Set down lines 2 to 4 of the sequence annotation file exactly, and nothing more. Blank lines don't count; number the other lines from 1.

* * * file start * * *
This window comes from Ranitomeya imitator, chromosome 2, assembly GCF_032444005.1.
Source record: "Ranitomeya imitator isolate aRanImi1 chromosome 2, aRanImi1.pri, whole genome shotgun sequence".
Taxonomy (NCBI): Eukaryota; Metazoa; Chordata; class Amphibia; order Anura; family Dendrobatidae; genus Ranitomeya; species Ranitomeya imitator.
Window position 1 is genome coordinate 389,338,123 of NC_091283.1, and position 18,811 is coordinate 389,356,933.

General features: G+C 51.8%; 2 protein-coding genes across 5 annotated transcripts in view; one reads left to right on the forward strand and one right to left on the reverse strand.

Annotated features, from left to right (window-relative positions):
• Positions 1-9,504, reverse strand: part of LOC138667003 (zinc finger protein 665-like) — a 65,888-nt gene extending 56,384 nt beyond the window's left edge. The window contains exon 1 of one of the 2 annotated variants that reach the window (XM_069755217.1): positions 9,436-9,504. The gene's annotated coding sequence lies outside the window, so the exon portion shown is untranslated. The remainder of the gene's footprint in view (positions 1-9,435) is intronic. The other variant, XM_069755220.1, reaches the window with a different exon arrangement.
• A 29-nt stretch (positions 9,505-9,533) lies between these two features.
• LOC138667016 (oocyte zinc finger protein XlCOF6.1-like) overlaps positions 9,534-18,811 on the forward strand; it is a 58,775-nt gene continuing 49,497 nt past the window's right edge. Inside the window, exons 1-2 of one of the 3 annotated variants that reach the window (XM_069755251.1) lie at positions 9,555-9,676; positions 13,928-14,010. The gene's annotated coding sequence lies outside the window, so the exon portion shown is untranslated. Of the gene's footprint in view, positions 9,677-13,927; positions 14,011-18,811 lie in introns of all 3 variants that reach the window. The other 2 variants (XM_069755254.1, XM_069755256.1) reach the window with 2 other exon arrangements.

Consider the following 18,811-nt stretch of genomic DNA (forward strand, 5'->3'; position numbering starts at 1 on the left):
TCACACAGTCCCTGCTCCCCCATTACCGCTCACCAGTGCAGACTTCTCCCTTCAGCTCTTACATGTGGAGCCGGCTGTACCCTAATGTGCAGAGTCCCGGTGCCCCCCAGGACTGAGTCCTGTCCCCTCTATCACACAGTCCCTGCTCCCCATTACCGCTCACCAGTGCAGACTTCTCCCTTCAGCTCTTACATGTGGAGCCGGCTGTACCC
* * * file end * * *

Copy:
Source record: "Ranitomeya imitator isolate aRanImi1 chromosome 2, aRanImi1.pri, whole genome shotgun sequence".
Taxonomy (NCBI): Eukaryota; Metazoa; Chordata; class Amphibia; order Anura; family Dendrobatidae; genus Ranitomeya; species Ranitomeya imitator.
Window position 1 is genome coordinate 389,338,123 of NC_091283.1, and position 18,811 is coordinate 389,356,933.